Oreo feeds her (or his) chick tiny clams called coquinas. Oystercatcher parents take their chicks to the water’s edge where they might forage for coquinas, but, for the most part, the parents rely on larger prey, such as oysters, to feed their chicks, according to Oystercatchertracking.org.
Credit: Walker Golder
The bird known as "UP" and his mate appear to have lost their only surviving chick, although they still have a chance to raise a young one this year. Things are brighter for Oreo and her mate;both are hard at work feeding their brood of three.
It's breeding season for shorebirds known as oystercatchers, and status updates from five birds on the North Carolina coast are coming in.
Photos, profiles and locations for these birds show up on a website that shares some similarities with the human social networking site Facebook. Audubon North Carolina established the site as part of an effort to better understand the birds' seasonal migration.
"We talked about wanting people to get to know the individual birds (since) all oystercatchers look alike," said Lindsay Addison, coastal biologist with Audubon North Carolina. "By having bands and tracking them, they become individuals." [Images: Life of a Shorebird]
This species, the American oystercatcher, is an eye-catching shorebird with a long, orange bill and a black head. In North America, the eastern variety lives along the Atlantic coast and the coast of the Gulf of Mexico. A western variety lives on the Pacific coast.
Around the year 1900, the population's range along the north Atlantic and Gulf coasts dwindled to just the mid-Atlantic states because of hunting and habitat loss, but the birds have returned to the coasts to the north and south, said project researcher Ted Simons, a biology professor with the USGS Cooperative Fish and Wildlife Research Unit at North Carolina State University.
"Oystercatchers nest out on open beaches so they are affected by things that affect water quality and the beach environment," Simons said. "They are certainly affected by the loss of habitat because of coastal development and human recreation."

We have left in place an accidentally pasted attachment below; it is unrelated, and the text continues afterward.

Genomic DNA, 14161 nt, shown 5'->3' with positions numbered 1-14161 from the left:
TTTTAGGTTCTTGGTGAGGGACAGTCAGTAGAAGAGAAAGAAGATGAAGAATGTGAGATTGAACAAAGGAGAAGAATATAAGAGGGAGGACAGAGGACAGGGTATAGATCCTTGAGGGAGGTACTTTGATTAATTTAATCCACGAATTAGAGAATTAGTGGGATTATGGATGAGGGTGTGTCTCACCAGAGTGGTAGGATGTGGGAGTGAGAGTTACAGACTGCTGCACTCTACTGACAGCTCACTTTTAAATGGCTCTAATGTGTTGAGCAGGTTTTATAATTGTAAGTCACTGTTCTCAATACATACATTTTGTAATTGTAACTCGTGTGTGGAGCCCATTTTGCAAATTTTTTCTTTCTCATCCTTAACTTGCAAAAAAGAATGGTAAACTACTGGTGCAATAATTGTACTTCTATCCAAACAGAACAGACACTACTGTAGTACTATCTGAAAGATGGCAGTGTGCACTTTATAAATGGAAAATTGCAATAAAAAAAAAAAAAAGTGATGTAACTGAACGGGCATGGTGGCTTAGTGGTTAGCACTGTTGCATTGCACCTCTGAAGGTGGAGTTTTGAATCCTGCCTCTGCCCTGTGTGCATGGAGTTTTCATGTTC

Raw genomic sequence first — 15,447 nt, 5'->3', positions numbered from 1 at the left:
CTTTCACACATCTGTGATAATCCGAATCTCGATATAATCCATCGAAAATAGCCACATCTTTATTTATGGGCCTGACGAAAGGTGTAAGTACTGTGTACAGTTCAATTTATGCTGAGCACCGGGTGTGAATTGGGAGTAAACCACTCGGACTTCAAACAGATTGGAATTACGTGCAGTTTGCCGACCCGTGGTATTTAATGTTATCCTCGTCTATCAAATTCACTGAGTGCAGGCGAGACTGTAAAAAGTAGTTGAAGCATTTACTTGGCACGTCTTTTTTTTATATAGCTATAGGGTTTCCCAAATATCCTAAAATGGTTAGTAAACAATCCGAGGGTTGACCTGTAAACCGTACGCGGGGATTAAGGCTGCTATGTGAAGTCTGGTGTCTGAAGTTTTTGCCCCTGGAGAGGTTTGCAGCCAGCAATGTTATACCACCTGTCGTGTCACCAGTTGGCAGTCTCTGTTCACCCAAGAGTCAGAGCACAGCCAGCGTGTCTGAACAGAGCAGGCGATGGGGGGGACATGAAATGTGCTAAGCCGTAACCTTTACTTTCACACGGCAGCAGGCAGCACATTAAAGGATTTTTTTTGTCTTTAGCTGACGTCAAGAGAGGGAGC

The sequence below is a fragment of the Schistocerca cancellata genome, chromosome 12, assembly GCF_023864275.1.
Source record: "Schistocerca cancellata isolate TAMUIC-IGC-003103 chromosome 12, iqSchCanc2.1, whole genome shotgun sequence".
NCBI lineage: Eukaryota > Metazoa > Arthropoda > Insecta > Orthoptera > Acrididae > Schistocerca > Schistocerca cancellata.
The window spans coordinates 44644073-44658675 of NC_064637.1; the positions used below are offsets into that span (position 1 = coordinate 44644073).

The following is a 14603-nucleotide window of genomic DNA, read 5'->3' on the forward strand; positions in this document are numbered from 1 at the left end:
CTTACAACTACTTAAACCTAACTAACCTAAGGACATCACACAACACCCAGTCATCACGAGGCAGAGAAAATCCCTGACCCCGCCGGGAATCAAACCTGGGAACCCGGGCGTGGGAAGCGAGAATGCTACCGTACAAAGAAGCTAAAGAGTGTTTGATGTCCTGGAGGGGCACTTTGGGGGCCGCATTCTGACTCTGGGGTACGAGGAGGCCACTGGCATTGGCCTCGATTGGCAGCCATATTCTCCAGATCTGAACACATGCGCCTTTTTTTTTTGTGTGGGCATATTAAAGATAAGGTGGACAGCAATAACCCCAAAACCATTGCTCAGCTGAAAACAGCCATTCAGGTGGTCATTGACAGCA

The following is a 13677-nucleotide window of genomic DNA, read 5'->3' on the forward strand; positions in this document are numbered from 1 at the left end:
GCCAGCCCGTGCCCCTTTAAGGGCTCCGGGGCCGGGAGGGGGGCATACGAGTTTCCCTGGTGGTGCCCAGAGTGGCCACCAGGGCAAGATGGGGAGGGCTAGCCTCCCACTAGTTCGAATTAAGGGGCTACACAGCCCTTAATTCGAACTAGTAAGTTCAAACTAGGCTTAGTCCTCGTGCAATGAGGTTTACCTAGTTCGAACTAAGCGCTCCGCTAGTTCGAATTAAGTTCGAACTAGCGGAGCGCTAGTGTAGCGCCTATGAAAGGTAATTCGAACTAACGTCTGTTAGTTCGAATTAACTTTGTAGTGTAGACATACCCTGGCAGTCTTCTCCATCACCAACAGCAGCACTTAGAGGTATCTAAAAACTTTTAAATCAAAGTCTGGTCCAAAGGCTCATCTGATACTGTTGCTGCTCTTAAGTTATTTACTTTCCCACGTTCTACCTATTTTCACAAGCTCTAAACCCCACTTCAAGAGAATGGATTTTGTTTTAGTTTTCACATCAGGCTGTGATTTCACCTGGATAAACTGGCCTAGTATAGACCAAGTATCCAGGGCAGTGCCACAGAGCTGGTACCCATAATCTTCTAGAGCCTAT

The American Oystercatcher Working Group has put bands with identifying codes on the birds' legs, so people can report sightings of individual birds. The results have revealed a piecemeal picture of the oystercatchers' migratory patterns. These appear to vary, with some birds making long trips of about 930 miles (1,500 kilometers) in spring and fall, some making much shorter trips and some not traveling at all, Simons said.
The project has fitted each of the five birds that it is monitoring with a backpack-like satellite transmitter that allows the researchers to track the birds' approximate location.
"From a scientific standpoint, we would like to fill in the details about the migratory pathways," Simons said. "Right now, we just have these little snapshots."
A better understanding of the routes and stopover sites the birds use could help conservationists better protect this species.
Meet the birds
As of Wednesday (June 19), just the five oystercatchers had been outfitted with backpack transmitters and profiles on Oystercatchertracking.org. Addison hopes to add a sixth shortly.
In selecting birds, researchers have sought to trap the animals from a variety of different types of habitat, such as those from a barrier islandand those from an island made of sediment dredged from a navigation channel, Addison said.
So far, two of the birds, Arnie and Oreo, have names; the others are known by the codes on their leg bands. Oreo nests on Wrightsville Beach, so fifth graders at a school in the community named her. Addison named Arnie.
Although the website refers to the birds as "he" or "she," researchers don't know the sex of the animals since males and females have identical plumage and carry their sex organs internally. Both sexes care for the eggs and chicks.